The rest of the team finally leaves the changing room, and small waves of red and black stripes somberly move towards me. It’s more than I dare to reveal the slightest glimpse of nerves or fear. I’m certain it will set off a chain reaction of insecurity and doubt, each one of them quickly becoming infested with the neuroses that are slowly eating me alive. Yet worry has rendered them silent too. Within seconds of us meeting, wave after wave of insults, piss-takes, jokes, and tales of last night’s quest for debauchery in East London would usually fill the air. At this moment, we can barely look each other in the eye. Every hug, handshake or back slap feeling rehearsed and hollow; a futile attempt to dispel the notion that we might actually lose this game.
Even our manager, Del, is silent. Which, for a man constantly on the verge of molten anger or exasperation, is a near miracle. He stands in the middle of us, chasing words around a mouth that momentarily refuses to operate. Post a quick thumb-through of Colonel Montgomery’s greatest speeches, the words of inspiration he likely practiced in front of his bathroom mirror have cruelly deserted him, a deep sense of panic gripping him inside. Chris Wolf witnesses it too, so I lightly slap his face and lie to him that it’s all going to be fine, just at the moment Del finally begins to curse about the state of the grass, the lack of air in the balls, and the eternal mystery of who of the sixteen of us has misplaced the medical kit. The Deep Heat and sponge with divine healing properties becoming, in his head, the sacred objects through whose power we’d guarantee victory.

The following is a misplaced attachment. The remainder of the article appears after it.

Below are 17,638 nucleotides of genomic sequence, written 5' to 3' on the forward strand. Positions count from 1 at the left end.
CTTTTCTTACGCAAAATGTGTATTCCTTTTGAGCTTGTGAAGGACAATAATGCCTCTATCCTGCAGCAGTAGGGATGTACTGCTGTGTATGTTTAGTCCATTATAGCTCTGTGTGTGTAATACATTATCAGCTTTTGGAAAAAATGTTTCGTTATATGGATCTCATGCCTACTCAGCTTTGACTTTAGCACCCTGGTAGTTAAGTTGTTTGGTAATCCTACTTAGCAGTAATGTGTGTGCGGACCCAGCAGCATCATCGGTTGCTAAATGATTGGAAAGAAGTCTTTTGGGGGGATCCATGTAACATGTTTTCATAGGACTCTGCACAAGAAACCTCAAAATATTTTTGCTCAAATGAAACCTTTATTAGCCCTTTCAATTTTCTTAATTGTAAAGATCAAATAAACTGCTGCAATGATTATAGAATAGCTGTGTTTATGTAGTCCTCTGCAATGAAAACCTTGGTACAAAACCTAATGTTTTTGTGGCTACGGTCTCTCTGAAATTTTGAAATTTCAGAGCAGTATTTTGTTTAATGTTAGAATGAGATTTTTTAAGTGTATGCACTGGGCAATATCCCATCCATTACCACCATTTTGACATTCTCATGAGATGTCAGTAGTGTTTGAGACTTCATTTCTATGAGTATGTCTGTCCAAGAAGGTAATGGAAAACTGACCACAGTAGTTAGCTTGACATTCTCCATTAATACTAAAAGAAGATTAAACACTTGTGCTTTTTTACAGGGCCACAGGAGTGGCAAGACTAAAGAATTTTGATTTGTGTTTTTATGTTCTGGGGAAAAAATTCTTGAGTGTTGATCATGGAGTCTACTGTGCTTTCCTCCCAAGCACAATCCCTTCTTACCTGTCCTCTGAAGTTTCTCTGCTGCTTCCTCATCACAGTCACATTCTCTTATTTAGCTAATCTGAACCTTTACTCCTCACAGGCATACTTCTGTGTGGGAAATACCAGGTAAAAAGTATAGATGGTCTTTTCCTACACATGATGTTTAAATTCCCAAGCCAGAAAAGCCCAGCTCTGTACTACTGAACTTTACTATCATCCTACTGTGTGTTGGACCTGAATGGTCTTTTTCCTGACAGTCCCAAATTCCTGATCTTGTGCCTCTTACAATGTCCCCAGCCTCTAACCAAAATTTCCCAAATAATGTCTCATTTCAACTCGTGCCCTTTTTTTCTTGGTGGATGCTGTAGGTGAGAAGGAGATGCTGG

The tension is broken a little by Trachett.
“What the fuck is up with your Gordy? Leave your fucking hair alone. You do not stop primping it.”
With his fists clenched, a beard like a brilo pad, and the kind of eyes that bore into the souls of the opposition, he resembles a dangerous man on accidental day-release. The marshes are littered with his victims. Every team, it is said, needs a bastard. And he is ours. A smiling Psycho-Pierce Redux, with a left foot sweeter than a barrel full of honey, and the kind of balls that makes you play on despite a broken pelvis.
“The barber made me an offer I couldn’t refuse, Trach.”
Anthony Gordy is a man seemingly blighted by all the worst traits of the modern footballer. The coloured boots, the diamond stud earring, the flash threads, and the irritating desire to over-elaborate every time he touches the damn ball. Yet it’s all rendered irrelevant by his sunny, good nature, and the fact that he’s the funniest little bugger in four post codes. We look on as he juggles the ball between his shoulder and knee, whilst simultaneously doing a pitch perfect impersonation of Pacino’s conversation with DeNiro in Heat. Nobody knows whether to kick or cuddle him, so we settle for lobbing the freshly pumped balls at him instead. From behind, Trach put his arm around Gordy’s chest and rubs him for luck upon his newly coiffured head. He knows, like we all do, that Gordy could win us this game. As we begin to cross the marsh, Cilla and Brenda complain about the ‘lack of air’ and spark up cigarettes to help them breath and relax, both six foot three in shirts that seem small enough to have been stolen off boys. Mike Coven and Jimmy Barren, the soul and brains our club, try to steer Del away from seeking out and haranguing the referee before the game has even kicked off.